These are just the symptoms.  Any change must be at the level of principle – deeper still, at the level of assumption.  Some assumptions underlying these problems include:  1) Governance has to be divisive.  2) A single individual with good intentions can go into the system and change it.  3) Government is inherently ineffective, but necessary, so the more privatization, the better.  4) Governance is just an expression of power struggle.  5) There is no role for nurturing human potential.  6) Governance is largely a bureaucratic endeavor, and bureaucracy is cumbersome by nature.  7) To prevail, you have to undermine; to win, another has to lose.  Can you think of others?

The next series of posts will provide some insights into the concept of governance based on the assumptions provided throughout previous posts, rooted in a recognition of the spiritual dimension of human existence as well as drawn from the experience of governance within the Baha’i community.  What will be extremely helpful is your thoughts and contributions on the topic – to generate more and more insights; to understand issues, concerns, and needs; to raise questions for further exploration; and to identify challenges associated with profound changes both at the level of thought and at the level of structure.


- Governance - Prevailing Conceptions - Three Protagonists Power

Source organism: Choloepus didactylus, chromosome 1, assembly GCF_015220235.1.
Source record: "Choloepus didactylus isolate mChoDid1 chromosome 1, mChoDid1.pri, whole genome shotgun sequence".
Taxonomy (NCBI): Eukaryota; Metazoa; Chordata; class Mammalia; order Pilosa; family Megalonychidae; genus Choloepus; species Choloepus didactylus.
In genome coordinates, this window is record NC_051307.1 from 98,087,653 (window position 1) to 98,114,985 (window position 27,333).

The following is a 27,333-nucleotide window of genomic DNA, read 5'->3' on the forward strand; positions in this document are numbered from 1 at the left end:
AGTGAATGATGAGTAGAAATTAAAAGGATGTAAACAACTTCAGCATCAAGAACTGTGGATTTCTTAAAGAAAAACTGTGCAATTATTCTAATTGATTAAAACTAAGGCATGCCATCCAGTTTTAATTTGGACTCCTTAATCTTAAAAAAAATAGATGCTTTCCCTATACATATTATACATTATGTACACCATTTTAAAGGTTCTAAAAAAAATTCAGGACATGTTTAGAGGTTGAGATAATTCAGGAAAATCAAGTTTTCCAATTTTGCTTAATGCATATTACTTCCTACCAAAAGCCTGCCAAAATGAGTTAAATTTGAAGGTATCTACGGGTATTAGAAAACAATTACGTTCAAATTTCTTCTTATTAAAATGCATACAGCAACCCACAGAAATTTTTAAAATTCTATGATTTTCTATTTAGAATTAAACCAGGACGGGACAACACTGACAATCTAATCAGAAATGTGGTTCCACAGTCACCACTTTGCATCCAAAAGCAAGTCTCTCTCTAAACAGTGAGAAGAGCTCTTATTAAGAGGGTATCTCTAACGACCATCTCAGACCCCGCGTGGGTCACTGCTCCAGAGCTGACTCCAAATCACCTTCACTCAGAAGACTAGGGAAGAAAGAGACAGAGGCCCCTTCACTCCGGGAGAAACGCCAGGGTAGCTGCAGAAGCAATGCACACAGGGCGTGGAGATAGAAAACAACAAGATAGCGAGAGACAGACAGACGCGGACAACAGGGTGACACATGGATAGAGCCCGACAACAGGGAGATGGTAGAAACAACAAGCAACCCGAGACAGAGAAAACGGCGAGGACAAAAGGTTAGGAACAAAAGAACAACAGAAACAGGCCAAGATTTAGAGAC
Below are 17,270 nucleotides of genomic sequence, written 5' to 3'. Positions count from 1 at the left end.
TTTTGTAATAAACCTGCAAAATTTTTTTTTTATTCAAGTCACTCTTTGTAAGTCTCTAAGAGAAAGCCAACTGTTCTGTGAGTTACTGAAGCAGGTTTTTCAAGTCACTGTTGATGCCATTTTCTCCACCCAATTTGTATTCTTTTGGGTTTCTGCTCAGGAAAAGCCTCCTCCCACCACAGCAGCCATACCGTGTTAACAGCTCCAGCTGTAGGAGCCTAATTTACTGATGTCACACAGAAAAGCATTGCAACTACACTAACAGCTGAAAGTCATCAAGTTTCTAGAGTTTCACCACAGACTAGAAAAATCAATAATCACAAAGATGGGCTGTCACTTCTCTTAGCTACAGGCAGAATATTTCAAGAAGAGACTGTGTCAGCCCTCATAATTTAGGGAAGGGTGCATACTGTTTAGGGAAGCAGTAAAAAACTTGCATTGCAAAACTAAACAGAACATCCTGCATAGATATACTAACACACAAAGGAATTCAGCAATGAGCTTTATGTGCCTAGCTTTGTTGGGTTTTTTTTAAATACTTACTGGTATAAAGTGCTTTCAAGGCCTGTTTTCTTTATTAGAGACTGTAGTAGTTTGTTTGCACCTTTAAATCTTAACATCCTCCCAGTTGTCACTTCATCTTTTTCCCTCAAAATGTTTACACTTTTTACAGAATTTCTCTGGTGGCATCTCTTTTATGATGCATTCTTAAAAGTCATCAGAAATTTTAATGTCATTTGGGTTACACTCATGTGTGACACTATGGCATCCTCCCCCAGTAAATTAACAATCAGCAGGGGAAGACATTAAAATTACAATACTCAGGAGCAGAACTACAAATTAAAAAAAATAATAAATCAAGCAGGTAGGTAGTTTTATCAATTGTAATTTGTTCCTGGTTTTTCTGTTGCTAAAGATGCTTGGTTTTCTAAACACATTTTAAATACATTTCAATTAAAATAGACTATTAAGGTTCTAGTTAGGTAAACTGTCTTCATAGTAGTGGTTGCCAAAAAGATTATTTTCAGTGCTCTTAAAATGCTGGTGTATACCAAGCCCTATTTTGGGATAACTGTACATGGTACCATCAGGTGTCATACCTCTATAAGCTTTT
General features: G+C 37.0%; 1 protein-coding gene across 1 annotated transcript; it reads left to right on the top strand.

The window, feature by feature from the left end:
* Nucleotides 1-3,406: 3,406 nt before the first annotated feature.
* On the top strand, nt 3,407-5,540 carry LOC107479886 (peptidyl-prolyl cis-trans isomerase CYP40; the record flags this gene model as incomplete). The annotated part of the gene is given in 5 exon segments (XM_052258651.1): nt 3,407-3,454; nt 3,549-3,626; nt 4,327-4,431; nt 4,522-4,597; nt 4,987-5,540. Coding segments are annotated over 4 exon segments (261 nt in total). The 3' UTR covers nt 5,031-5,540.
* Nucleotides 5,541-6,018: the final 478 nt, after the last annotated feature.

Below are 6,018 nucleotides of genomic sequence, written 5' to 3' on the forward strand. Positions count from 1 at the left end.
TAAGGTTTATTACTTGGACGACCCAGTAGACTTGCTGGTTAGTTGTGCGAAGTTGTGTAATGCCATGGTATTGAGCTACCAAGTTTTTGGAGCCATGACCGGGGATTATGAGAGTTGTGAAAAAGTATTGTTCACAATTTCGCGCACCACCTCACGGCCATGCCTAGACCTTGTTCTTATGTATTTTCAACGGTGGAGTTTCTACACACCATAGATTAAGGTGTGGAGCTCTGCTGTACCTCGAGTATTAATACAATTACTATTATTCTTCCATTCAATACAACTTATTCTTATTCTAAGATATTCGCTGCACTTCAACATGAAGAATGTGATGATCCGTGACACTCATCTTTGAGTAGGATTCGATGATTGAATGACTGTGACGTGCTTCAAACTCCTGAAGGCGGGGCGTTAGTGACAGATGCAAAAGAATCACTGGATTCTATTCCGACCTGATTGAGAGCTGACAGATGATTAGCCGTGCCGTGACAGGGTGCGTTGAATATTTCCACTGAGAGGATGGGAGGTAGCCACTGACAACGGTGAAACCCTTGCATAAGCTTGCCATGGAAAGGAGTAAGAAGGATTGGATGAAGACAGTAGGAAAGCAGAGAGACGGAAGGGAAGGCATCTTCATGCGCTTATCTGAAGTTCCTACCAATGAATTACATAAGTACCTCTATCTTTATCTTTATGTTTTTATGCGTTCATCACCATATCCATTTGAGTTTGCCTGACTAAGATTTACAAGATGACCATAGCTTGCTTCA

Governance and Discipline

How does the conception of power from the last few posts shape thoughts regarding governance?  Currently, because our society’s structures and relationships are dominated by self-interested expressions of power, governance is viewed as a set of regulations and rules of conduct between competing parties, or an instrument of oppression by those in positions of privilege.  Government, viewed in this manner, disciplines the populous in two ways – through systems of overt reward and punishment to ensure order and the status quo; and through a version of “common sense” indoctrinated through government education and socialization to ensure the easy governability of the people.  What results is a perpetual struggle for power.  Little wonder the lack of trust in authority.

As demonstrated with the analogy of the relationship between the nervous system and the muscular system in the body’s release of power, the role of government instead, is to guide and coordinate collective capacity towards pursuit of collective goals, decided upon through consultation.  The highest purpose of institutions is nurturing human potential – releasing the creative powers of individuals and communities and harmonizing them together.  Discipline also takes on new meaning.  On the individual level, it is responsibly aligning creative capacity and action with collective endeavors, and consulting thoughtfully with institutions.  On the institutional level, it is putting aside their own interest, valuing the welfare of all, and consulting with humility, never considering themselves intrinsically superior.  On both levels, this discipline is not imposed by checks and balances, nor by fear or incentive.  It is ultimately a conscious, spiritual, internal process entailing self-sacrifice and alignment with a higher purpose.  And this process will lead to empowered individuals, empowered communities, and empowered institutions, utilizing power for the betterment of the world.

Do you have any relationships with authority that nurtures and releases your capacities and powers?  What are the dynamics?